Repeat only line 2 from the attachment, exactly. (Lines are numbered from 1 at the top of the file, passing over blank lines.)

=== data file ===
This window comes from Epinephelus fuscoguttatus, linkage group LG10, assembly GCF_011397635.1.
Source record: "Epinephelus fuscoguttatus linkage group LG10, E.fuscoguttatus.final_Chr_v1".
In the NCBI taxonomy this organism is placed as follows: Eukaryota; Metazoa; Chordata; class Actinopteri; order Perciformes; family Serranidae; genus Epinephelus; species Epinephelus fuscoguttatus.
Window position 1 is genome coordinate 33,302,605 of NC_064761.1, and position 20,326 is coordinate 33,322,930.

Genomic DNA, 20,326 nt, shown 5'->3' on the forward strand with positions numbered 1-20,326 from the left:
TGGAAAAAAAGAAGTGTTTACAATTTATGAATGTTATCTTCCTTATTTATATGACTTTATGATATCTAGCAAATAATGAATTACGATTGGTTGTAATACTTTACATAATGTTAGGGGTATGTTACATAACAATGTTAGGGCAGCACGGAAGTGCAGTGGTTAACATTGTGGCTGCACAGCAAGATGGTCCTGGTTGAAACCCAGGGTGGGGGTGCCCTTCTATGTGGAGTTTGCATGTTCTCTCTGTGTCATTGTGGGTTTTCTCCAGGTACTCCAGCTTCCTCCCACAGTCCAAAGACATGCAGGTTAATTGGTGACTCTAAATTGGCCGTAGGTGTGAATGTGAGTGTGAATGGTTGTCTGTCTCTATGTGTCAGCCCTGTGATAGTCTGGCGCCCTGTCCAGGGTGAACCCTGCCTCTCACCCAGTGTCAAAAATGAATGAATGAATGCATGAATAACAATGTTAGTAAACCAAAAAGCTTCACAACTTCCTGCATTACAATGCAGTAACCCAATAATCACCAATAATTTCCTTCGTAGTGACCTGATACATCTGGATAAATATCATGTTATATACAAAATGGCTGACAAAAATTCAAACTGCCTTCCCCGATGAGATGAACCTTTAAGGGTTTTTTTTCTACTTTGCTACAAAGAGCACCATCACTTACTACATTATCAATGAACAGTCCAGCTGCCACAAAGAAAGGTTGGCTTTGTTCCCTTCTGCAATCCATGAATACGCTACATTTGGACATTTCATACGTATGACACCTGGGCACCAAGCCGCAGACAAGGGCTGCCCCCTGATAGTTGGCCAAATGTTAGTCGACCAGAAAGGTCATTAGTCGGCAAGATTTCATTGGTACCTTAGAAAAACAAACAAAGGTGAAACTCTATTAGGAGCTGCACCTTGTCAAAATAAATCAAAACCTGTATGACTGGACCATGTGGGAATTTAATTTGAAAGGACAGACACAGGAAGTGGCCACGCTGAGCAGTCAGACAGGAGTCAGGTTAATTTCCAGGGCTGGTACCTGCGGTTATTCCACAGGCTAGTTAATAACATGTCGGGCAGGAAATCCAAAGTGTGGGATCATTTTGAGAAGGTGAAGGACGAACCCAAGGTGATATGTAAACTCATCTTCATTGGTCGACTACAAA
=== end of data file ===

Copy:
Source record: "Epinephelus fuscoguttatus linkage group LG10, E.fuscoguttatus.final_Chr_v1".